But for Larry Hyde, who has planted two-thirds of the vineyard with Chardonnay and Pinot Noir, cool-climate grapes reflect the character of the region. “If you wish to produce Pinot Noir in the Napa Valley, you need to find the coolest climate,” he says. “In a word: Carneros.”

Education in the vineyard
Assistant winemaker at Robert Mondavi and a vice president at Simi before he launched his own label in 1991, Hobbs returned to Hyde Vineyard dozens of times each year to learn more about the grower’s craft. “At the time, I was focused on the winery,” Hobbs recalls. “So he accelerated my education in the vineyard.”

These days, Hobbs walks the vineyard every seven to 10 days during the height of the growing season and meets with Larry and Chris Hyde to select shoots, drop fruit and thin the canopy. “Timing is paramount,” Hobbs says. “So there is no substitute for walking the vineyard frequently.”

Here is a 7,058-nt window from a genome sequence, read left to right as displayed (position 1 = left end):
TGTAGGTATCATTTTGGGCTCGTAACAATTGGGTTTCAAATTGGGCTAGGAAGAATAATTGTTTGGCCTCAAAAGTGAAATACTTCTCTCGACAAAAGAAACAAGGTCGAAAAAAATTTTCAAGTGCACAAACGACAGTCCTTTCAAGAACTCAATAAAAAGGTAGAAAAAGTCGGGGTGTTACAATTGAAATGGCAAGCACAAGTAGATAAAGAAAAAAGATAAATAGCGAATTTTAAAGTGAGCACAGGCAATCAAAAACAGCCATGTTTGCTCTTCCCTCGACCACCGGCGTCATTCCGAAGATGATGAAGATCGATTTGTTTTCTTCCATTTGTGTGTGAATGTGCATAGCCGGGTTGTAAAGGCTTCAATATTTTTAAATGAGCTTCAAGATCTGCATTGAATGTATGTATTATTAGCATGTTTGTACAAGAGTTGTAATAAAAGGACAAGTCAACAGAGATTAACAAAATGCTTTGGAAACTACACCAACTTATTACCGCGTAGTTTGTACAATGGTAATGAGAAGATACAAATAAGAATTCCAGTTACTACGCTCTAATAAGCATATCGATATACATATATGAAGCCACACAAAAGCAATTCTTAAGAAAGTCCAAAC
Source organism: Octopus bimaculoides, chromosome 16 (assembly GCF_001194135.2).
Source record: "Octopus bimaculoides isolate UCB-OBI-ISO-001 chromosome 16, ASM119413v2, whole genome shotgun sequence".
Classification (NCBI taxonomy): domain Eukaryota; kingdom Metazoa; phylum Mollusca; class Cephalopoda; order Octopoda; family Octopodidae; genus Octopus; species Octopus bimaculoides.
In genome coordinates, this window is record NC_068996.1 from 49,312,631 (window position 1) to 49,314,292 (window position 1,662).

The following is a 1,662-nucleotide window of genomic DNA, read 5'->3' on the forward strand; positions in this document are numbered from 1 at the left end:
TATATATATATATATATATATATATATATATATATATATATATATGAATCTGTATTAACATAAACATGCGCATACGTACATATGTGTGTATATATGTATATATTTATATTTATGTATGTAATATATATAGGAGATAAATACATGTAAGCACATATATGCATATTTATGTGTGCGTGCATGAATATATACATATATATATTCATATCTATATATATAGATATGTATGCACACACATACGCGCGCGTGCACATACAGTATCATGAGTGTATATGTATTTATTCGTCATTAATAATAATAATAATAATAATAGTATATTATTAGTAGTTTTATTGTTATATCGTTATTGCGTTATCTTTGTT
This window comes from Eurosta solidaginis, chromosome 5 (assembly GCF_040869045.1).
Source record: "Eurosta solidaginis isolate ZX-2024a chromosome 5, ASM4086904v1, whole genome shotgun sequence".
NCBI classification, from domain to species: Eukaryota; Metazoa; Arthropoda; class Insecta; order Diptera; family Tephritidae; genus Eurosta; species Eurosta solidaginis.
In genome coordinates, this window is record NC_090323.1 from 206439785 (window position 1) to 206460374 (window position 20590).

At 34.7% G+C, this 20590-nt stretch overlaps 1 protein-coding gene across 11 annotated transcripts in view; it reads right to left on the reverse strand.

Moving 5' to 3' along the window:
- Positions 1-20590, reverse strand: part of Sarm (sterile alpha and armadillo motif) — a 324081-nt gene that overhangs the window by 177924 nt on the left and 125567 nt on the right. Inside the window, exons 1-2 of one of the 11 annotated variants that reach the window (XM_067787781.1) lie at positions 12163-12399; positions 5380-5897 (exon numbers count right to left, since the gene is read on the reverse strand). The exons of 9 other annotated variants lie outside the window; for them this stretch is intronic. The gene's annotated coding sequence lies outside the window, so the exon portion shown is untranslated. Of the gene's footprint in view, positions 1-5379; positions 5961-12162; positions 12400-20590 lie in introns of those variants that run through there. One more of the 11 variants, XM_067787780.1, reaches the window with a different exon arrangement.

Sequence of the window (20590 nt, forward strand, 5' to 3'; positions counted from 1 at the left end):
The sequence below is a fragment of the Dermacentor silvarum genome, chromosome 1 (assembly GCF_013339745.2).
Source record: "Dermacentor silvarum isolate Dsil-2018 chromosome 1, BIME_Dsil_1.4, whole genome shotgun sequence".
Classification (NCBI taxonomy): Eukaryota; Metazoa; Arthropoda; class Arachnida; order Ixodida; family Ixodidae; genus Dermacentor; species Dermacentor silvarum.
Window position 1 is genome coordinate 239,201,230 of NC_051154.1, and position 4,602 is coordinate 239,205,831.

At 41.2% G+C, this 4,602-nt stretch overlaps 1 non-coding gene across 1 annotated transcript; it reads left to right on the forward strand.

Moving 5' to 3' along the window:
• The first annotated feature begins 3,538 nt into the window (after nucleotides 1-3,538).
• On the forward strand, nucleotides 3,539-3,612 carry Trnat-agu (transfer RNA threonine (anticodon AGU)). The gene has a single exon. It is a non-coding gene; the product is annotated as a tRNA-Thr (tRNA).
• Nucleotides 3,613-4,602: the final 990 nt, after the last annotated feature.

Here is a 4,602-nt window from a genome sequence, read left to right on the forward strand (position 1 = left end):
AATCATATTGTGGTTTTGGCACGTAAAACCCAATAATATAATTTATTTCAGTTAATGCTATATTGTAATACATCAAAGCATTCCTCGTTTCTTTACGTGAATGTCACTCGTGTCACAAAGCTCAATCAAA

For its part, the vineyard team prunes, cultivates, fertilizes, applies insecticides and irrigates the vines. “In these areas, I weigh in if I see something outside the norm,” Hobbs says.

“By now, the field crew knows what Paul is looking for,” Chris Hyde says. “We farm the blocks according to his wishes.” Hobbs decides when the grapes are ready to harvest, but only after a discussion with the vineyard team.

“At first, Larry accused me of letting the fruit hang so long that I was going to kill the vineyard,” Chris Hyde says. “But with the sun low in the sky during the first three weeks of October, we are able to burn off the pyrazines.” And if the temperature remains cool, the grapes can deliver intense fruit flavor, lighter body, brighter acidity and a moderate amount of alcohol.